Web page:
This happy addition comes with stuff. Then generates more stuff.
Last weekend I went to a baby shower for friends expecting their first. It was a lovely opportunity to meet the community of friends and family that surround this couple. We were there to offer support and advice for this next big step in life— parenthood! For those who are already a part of this club you know that once that baby comes life changes, much more dramatically than ever expected. You know the need to make room for baby.
I remember. I thought I had it covered.
We had lots of baby clothes, blankets, gear and furniture. There were some extra meals in the freezer, we had all the books. However, in some ways I was completely blindsided. I hadn’t thought about all the stuff that this lovely child was going to introduce to my home and life, or how to manage it.
There’s the transportation, bathing, diaper changing, entertainment and safety equipment you believe you must need. There’s clothes and sleepwear, plus all the gifts and hand-me-downs. When they start eating solid food the kitchen stuff is mind-boggling. Then baby’s first major holiday and birthdays… the toys are endless. While we’re all blessed to have such things and caring gifters, it can completely overwhelm our space. Babies grow so fast: they are out of one set of clothes or past a developmental stage in the blink of an eye. Before you know it, you are stuffing clothes you never used in a closet next to toys you forgot you had.
I had no concept of the deluge this would be or how much time and energy I would spend sorting and managing all this stuff. I know my experience is not unique. Parents are so busy caring for their children and meeting other commitments that they have no time to clear it all out. Some of it may end up in bags or boxes, but getting it out of the home seems to pose a big challenge.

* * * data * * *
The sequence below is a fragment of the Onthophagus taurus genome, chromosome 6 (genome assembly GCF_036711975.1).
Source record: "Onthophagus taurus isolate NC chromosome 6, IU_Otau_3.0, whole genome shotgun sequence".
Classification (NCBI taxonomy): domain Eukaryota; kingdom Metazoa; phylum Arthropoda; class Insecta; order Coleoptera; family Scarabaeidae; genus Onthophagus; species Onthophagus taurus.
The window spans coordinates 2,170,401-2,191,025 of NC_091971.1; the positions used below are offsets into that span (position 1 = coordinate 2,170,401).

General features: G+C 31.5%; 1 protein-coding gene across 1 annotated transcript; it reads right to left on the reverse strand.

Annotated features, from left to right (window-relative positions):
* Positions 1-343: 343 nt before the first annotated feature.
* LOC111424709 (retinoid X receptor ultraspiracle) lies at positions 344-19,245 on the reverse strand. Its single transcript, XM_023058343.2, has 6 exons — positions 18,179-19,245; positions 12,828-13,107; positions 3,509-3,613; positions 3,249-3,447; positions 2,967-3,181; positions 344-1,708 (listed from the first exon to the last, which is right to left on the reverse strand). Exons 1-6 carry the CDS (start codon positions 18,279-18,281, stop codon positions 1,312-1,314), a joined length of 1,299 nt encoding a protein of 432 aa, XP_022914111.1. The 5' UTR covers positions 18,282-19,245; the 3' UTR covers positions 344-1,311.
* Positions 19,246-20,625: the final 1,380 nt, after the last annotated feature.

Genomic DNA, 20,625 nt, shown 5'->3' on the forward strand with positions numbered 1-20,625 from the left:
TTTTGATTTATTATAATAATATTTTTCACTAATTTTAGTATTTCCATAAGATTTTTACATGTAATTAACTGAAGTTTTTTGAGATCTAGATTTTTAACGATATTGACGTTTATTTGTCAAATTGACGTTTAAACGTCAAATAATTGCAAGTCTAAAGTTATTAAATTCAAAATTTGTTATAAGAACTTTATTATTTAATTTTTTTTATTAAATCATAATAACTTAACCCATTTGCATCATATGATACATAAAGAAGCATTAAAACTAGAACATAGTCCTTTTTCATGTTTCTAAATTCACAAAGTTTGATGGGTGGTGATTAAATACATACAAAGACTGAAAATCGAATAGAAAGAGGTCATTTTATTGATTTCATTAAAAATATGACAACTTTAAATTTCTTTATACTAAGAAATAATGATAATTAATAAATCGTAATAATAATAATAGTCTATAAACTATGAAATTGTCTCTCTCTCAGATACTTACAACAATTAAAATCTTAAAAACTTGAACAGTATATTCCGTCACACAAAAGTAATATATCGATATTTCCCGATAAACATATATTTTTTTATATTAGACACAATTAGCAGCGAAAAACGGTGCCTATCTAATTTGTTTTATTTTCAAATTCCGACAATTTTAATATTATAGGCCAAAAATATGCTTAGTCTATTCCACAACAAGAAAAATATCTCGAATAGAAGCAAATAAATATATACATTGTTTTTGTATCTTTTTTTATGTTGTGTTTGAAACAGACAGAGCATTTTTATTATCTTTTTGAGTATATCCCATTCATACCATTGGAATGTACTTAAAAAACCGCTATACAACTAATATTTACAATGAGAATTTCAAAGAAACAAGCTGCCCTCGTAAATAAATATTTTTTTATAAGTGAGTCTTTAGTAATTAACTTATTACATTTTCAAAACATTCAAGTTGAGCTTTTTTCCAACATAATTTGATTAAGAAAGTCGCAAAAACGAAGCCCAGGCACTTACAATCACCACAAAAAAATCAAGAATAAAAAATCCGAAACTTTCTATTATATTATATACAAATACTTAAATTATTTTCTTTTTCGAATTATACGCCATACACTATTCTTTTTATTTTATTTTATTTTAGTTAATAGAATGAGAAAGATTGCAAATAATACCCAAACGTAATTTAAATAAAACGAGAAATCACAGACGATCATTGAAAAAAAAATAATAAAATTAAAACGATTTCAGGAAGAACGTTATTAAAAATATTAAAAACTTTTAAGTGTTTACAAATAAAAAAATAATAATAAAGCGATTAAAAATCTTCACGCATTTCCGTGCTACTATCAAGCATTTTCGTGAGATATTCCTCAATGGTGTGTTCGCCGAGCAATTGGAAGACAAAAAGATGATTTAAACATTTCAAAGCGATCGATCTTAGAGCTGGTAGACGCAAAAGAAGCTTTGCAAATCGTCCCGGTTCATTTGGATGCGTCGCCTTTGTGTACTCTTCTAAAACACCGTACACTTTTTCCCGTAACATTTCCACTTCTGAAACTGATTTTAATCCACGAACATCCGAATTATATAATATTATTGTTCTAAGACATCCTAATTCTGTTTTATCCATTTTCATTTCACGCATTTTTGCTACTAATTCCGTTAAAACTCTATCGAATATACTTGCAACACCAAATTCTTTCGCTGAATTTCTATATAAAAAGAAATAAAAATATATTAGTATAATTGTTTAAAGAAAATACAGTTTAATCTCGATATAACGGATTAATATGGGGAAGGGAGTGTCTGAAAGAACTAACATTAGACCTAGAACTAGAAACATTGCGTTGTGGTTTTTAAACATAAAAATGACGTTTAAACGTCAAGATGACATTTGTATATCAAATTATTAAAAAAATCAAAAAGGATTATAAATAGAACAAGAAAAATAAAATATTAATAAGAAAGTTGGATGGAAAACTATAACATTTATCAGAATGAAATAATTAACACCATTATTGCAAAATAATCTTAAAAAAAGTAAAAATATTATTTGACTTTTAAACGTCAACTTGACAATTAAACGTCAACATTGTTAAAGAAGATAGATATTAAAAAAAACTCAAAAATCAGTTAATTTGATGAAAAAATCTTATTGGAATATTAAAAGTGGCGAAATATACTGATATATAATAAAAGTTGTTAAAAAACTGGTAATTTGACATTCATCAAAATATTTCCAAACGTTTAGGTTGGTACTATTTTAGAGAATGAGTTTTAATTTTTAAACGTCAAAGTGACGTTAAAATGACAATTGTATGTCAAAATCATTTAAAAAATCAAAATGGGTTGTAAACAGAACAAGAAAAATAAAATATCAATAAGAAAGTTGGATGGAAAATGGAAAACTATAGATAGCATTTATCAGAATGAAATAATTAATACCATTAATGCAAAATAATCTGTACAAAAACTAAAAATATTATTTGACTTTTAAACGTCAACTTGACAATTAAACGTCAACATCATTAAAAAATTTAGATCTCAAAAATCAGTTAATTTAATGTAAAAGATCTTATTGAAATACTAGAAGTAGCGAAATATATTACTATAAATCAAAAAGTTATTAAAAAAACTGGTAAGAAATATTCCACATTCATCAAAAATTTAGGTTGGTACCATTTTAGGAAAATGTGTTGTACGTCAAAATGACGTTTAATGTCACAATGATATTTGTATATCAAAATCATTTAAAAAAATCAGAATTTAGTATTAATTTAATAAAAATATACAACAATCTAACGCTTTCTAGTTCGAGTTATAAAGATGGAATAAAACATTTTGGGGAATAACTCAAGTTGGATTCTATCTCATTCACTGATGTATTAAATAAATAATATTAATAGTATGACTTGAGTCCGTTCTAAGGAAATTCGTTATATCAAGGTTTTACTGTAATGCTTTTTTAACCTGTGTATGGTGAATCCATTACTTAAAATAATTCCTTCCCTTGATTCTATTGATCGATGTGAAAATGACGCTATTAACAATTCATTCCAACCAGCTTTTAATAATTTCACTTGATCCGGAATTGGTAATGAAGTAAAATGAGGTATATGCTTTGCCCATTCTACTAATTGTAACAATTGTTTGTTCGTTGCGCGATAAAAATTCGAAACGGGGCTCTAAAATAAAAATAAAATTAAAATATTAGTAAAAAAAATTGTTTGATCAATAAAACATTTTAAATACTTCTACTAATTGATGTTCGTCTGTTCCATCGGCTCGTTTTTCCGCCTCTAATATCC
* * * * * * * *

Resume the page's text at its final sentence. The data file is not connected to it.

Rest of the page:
The root problem is already there.
Babies often enter people’s lives when their schedules and closets are already packed. This pushes parents into stressful circumstances because they have to find space for baby. Time is carved out for babies, because their survival depends on it, but often little is done about the stuff. It’s the less obvious problem and so it builds up and up. Moving during pregnancy can be a drastic solution but very common.
Then, add a perpetual stuff generator.
For most people, living in a space overwhelmed with stuff becomes very stressful. The more stuff we have the more time we spend organizing and managing that stuff, and looking for things we can’t find, because it becomes lost in all that stuff.
Stuff eats up time as well as space— which is particularly challenging for parents already struggling to create the time to care and enjoy their darling child.
How can you get in front of this?
Declutter thoroughly before baby arrives and make a plan to manage all their stuff.
- Talk to your partner or other household members about the need to declutter, enlist their help and/or support.
- Add decluttering to your list of things to do or make a decluttering service an item on the baby registry.
- Plan where you will store baby stuff in use and where you will stash things like outgrown clothing.
- Have boxes or bags ready in those places to collect it.
- Do some recon before baby comes or at early mom groups on what to do with it all when the bags/boxes get full.
Babies start out with lots of stuff and as they grow older they will attract more stuff: birthday gifts, holiday gifts, loot bags, art projects and all sorts of oddball objects they find and collect. Be prepared. Next up for new parents: Shopping at Costco.
If you already have kids and are feeling overwhelmed with stuff, it’s not too late. Gift yourself some decluttering support. It will give you more time and space as well as a number of additional hidden benefits of decluttering.
You could help expectant parents get ahead of the curve by sharing your wisdom. Take it a step further and gift them decluttering help so they have more space for their new child.